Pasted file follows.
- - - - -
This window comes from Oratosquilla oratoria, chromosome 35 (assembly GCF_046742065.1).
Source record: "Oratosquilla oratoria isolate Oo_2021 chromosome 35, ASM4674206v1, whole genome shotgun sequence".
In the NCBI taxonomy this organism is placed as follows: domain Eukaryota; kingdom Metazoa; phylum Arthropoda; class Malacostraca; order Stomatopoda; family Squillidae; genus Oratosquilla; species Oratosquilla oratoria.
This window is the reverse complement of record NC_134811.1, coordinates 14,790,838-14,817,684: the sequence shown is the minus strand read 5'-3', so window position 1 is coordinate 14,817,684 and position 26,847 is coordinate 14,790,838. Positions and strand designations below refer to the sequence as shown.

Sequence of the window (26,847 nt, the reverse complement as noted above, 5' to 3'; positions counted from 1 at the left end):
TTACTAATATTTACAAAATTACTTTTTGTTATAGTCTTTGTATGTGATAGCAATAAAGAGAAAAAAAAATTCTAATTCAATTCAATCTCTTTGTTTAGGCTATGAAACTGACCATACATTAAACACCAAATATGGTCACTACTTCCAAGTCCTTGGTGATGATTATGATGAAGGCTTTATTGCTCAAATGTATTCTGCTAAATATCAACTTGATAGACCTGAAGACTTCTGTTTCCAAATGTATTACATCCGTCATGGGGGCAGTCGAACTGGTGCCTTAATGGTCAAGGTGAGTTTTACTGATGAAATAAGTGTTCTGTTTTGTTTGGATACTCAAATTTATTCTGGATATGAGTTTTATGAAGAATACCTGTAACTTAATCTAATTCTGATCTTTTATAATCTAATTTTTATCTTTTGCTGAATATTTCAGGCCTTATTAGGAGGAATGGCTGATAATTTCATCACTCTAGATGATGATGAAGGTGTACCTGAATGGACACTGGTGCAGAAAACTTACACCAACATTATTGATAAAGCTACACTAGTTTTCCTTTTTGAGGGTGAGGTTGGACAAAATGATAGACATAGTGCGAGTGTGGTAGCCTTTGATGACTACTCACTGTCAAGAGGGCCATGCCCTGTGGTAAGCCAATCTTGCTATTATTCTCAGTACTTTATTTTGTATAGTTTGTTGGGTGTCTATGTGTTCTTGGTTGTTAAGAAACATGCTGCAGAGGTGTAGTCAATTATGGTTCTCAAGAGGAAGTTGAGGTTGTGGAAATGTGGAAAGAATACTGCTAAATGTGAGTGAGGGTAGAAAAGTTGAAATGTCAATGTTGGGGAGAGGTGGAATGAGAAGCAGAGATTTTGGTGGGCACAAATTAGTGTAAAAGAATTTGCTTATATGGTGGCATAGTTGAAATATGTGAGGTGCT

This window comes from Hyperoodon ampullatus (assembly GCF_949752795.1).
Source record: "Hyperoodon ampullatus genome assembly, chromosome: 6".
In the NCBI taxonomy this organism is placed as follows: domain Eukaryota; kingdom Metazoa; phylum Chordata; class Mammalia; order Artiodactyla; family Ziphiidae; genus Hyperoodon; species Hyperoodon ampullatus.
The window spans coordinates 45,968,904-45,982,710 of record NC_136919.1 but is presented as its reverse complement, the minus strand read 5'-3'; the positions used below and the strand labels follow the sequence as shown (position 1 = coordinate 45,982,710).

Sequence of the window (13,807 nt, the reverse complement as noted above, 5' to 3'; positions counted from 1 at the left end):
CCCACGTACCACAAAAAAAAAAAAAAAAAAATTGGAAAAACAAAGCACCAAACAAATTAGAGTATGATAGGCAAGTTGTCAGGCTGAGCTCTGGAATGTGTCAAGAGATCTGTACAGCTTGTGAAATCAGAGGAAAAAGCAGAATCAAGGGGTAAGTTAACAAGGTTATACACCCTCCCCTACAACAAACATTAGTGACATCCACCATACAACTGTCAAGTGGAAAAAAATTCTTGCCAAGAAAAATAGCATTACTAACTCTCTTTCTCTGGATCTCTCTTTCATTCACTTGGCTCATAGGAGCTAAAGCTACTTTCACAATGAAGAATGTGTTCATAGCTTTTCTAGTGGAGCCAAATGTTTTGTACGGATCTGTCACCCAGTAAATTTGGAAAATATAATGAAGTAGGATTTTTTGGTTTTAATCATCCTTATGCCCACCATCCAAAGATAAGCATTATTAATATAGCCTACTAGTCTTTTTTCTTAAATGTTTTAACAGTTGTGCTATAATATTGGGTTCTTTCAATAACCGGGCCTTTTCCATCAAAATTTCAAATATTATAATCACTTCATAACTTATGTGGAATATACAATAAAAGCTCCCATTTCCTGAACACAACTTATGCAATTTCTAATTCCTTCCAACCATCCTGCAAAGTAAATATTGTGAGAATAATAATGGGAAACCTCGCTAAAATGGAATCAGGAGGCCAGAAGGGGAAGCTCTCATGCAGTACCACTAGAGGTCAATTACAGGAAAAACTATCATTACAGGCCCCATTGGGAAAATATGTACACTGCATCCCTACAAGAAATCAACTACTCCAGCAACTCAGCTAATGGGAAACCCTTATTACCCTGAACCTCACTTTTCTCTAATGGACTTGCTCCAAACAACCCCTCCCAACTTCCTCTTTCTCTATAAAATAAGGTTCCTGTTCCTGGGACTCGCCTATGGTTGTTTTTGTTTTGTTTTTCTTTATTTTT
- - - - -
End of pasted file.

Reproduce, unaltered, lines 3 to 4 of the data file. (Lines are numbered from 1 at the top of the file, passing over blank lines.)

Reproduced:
In the NCBI taxonomy this organism is placed as follows: domain Eukaryota; kingdom Metazoa; phylum Arthropoda; class Malacostraca; order Stomatopoda; family Squillidae; genus Oratosquilla; species Oratosquilla oratoria.
This window is the reverse complement of record NC_134811.1, coordinates 14,790,838-14,817,684: the sequence shown is the minus strand read 5'-3', so window position 1 is coordinate 14,817,684 and position 26,847 is coordinate 14,790,838. Positions and strand designations below refer to the sequence as shown.